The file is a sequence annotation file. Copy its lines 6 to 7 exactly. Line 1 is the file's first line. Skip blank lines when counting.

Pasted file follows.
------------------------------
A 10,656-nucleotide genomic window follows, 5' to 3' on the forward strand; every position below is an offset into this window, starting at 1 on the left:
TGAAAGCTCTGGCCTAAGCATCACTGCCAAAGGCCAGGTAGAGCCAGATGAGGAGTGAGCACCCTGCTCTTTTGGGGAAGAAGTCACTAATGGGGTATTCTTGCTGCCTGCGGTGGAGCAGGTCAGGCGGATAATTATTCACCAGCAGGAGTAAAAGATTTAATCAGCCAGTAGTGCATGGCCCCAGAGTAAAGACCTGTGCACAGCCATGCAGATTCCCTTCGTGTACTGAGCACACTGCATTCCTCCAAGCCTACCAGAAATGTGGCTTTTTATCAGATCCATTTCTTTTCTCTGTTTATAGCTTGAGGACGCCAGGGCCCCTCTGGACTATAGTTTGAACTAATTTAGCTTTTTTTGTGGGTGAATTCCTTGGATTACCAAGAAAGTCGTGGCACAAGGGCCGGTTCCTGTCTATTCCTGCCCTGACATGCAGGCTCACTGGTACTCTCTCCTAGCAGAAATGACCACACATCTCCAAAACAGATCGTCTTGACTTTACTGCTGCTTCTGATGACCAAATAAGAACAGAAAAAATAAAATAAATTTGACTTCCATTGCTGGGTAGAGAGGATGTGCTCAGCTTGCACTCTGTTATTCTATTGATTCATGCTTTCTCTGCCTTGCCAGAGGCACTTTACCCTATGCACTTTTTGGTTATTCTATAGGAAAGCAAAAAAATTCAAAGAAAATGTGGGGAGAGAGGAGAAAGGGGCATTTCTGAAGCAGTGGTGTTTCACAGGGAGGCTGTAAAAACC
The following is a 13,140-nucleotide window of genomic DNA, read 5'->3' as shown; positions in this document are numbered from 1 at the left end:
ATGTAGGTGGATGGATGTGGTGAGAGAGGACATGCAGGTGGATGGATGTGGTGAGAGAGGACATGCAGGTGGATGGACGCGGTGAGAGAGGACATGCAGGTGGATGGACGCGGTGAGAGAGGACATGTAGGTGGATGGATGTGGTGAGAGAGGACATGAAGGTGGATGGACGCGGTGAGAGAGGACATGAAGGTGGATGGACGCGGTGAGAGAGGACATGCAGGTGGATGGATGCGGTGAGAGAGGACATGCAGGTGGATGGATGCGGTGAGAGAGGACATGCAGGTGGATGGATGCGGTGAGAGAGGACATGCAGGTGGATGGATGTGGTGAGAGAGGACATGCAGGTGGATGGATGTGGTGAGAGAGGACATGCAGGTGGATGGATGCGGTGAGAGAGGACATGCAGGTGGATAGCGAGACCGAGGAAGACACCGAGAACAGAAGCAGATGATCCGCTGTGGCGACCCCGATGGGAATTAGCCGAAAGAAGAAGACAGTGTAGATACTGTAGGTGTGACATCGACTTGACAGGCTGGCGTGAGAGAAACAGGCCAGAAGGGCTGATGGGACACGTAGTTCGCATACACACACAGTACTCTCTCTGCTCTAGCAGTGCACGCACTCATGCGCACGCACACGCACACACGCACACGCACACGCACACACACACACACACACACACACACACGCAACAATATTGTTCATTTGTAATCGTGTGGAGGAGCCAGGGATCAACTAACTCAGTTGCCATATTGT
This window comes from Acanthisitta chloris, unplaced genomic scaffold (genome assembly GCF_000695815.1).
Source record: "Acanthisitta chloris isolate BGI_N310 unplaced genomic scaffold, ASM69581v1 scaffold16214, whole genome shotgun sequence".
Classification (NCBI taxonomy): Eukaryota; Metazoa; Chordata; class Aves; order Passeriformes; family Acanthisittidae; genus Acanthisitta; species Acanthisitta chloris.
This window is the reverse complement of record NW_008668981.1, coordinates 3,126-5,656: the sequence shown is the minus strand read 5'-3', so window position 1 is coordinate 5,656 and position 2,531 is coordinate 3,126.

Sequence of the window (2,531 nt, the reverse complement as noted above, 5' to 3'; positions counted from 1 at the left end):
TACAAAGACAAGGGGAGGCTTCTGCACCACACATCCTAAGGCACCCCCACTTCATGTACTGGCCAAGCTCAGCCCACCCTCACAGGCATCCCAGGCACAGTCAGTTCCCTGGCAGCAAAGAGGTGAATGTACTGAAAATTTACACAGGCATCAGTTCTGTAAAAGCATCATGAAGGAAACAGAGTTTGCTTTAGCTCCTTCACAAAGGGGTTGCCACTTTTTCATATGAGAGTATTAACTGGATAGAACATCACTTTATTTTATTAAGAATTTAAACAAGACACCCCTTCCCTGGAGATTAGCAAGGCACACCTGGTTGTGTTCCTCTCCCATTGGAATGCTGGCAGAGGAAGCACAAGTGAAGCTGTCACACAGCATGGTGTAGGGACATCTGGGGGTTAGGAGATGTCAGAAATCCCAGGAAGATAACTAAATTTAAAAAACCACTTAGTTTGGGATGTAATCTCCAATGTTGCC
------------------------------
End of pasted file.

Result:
Source record: "Acanthisitta chloris isolate BGI_N310 unplaced genomic scaffold, ASM69581v1 scaffold16214, whole genome shotgun sequence".
Classification (NCBI taxonomy): Eukaryota; Metazoa; Chordata; class Aves; order Passeriformes; family Acanthisittidae; genus Acanthisitta; species Acanthisitta chloris.